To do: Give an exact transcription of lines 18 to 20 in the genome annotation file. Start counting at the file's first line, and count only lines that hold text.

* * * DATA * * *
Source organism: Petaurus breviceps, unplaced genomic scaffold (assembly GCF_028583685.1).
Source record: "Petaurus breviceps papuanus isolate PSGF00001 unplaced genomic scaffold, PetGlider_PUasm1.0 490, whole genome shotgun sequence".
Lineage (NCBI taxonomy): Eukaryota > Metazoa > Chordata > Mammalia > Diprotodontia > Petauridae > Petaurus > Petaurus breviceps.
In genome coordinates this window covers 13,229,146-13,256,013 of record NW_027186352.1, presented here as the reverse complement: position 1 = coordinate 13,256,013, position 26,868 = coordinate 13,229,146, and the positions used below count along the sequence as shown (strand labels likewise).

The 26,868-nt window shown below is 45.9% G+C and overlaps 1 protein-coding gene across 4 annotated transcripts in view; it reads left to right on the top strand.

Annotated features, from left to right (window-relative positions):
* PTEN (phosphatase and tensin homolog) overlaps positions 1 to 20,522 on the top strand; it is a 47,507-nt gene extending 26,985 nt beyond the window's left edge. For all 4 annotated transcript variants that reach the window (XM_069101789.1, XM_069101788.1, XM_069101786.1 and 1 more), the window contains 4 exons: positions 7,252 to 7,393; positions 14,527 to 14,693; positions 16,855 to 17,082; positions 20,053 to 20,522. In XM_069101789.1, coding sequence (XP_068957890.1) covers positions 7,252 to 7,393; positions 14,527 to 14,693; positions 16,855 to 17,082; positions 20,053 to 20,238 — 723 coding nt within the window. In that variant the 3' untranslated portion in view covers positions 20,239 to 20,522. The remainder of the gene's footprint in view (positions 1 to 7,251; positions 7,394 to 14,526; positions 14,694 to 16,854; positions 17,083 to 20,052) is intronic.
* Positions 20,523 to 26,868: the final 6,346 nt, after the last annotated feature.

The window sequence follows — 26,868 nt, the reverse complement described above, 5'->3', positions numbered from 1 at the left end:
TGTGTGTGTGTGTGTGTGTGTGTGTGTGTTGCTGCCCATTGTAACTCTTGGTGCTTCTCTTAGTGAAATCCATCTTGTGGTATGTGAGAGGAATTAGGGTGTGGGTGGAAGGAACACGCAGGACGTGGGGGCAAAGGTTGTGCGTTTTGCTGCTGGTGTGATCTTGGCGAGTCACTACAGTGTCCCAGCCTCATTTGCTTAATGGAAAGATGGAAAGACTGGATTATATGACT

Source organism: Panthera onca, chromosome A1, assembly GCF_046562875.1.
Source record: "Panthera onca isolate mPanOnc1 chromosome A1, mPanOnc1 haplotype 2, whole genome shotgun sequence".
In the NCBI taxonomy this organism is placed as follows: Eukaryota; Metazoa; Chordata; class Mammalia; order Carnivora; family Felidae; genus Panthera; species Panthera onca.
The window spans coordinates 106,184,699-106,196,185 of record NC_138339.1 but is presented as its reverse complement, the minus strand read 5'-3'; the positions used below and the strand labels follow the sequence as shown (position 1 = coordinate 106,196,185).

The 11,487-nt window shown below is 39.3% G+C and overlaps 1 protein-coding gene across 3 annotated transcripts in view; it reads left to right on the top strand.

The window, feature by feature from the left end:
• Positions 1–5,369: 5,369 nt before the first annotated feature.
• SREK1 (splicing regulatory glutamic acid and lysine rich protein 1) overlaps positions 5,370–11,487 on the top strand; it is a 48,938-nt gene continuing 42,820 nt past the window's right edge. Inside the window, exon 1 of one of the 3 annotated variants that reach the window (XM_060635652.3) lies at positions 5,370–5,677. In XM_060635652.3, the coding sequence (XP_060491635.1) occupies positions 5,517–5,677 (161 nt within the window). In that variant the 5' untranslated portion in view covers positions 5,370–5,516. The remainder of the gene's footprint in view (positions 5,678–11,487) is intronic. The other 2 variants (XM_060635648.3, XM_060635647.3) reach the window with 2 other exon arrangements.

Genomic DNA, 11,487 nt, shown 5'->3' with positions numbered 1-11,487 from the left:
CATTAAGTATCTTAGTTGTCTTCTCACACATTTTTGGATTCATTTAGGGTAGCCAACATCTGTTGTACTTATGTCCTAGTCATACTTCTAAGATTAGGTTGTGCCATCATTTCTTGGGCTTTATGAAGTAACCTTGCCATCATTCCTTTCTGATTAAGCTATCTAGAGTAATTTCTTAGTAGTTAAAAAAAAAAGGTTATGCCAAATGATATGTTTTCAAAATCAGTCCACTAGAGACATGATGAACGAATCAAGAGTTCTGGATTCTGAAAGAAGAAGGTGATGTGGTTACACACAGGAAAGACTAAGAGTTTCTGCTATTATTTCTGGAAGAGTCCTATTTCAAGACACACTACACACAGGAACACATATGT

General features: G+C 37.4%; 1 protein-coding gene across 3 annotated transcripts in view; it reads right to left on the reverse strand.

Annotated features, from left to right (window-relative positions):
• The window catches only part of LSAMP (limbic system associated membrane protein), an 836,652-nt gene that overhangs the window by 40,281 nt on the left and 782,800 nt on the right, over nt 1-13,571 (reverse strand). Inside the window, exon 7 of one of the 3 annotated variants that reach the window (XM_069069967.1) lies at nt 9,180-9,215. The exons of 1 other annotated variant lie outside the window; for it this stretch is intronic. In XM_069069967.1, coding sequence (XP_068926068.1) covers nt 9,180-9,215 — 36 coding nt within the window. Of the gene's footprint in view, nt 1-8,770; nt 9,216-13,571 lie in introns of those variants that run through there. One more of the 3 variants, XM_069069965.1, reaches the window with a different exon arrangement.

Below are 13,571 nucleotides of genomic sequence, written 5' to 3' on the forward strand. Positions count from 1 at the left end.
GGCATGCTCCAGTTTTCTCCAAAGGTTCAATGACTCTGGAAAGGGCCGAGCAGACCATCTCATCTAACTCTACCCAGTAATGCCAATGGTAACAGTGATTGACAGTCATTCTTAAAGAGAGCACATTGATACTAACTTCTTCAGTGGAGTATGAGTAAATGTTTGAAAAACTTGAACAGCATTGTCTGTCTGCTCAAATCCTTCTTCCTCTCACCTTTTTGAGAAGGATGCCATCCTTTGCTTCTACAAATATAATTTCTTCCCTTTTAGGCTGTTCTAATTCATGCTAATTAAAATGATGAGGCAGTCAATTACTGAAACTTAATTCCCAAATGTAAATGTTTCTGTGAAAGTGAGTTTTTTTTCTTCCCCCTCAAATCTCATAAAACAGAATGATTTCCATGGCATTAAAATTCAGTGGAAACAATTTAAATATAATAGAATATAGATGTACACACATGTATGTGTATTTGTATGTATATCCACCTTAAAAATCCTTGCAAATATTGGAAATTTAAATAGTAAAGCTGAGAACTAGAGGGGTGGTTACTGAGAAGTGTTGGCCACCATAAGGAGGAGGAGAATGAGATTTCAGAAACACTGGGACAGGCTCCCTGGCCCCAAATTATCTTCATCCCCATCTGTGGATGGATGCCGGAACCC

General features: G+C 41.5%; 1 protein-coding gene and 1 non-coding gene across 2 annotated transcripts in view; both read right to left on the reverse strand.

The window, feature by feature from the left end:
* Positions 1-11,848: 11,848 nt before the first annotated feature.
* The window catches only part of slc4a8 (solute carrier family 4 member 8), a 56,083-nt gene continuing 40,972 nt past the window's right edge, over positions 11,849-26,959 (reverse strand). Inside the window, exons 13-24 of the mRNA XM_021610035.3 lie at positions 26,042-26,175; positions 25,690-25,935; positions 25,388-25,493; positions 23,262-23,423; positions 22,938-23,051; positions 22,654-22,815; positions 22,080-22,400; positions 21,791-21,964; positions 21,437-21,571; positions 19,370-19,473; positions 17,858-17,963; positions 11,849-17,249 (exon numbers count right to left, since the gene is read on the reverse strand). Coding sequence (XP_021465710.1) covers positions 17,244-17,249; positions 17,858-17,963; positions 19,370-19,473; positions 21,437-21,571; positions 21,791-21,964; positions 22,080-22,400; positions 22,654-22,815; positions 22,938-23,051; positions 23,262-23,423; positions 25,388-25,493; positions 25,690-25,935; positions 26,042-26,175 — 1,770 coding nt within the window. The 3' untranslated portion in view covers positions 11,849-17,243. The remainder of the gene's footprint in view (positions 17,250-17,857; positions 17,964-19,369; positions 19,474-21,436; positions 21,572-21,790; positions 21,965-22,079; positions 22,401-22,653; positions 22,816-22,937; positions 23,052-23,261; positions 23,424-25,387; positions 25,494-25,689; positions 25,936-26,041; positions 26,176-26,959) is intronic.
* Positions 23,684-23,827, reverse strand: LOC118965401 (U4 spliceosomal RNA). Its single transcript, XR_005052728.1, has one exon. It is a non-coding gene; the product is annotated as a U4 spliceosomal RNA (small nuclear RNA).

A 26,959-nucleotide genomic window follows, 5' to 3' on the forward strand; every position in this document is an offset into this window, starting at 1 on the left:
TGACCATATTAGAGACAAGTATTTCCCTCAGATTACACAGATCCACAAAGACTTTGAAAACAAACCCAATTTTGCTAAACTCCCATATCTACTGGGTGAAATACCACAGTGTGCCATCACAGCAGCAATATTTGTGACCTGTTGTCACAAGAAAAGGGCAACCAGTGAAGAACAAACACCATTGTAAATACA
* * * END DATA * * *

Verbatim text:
• SREK1 (splicing regulatory glutamic acid and lysine rich protein 1) overlaps positions 5,370–11,487 on the top strand; it is a 48,938-nt gene continuing 42,820 nt past the window's right edge. Inside the window, exon 1 of one of the 3 annotated variants that reach the window (XM_060635652.3) lies at positions 5,370–5,677. In XM_060635652.3, the coding sequence (XP_060491635.1) occupies positions 5,517–5,677 (161 nt within the window). In that variant the 5' untranslated portion in view covers positions 5,370–5,516. The remainder of the gene's footprint in view (positions 5,678–11,487) is intronic. The other 2 variants (XM_060635648.3, XM_060635647.3) reach the window with 2 other exon arrangements.

Genomic DNA, 11,487 nt, shown 5'->3' with positions numbered 1-11,487 from the left:
CATTAAGTATCTTAGTTGTCTTCTCACACATTTTTGGATTCATTTAGGGTAGCCAACATCTGTTGTACTTATGTCCTAGTCATACTTCTAAGATTAGGTTGTGCCATCATTTCTTGGGCTTTATGAAGTAACCTTGCCATCATTCCTTTCTGATTAAGCTATCTAGAGTAATTTCTTAGTAGTTAAAAAAAAAAGGTTATGCCAAATGATATGTTTTCAAAATCAGTCCACTAGAGACATGATGAACGAATCAAGAGTTCTGGATTCTGAAAGAAGAAGGTGATGTGGTTACACACAGGAAAGACTAAGAGTTTCTGCTATTATTTCTGGAAGAGTCCTATTTCAAGACACACTACACACAGGAACACATATGT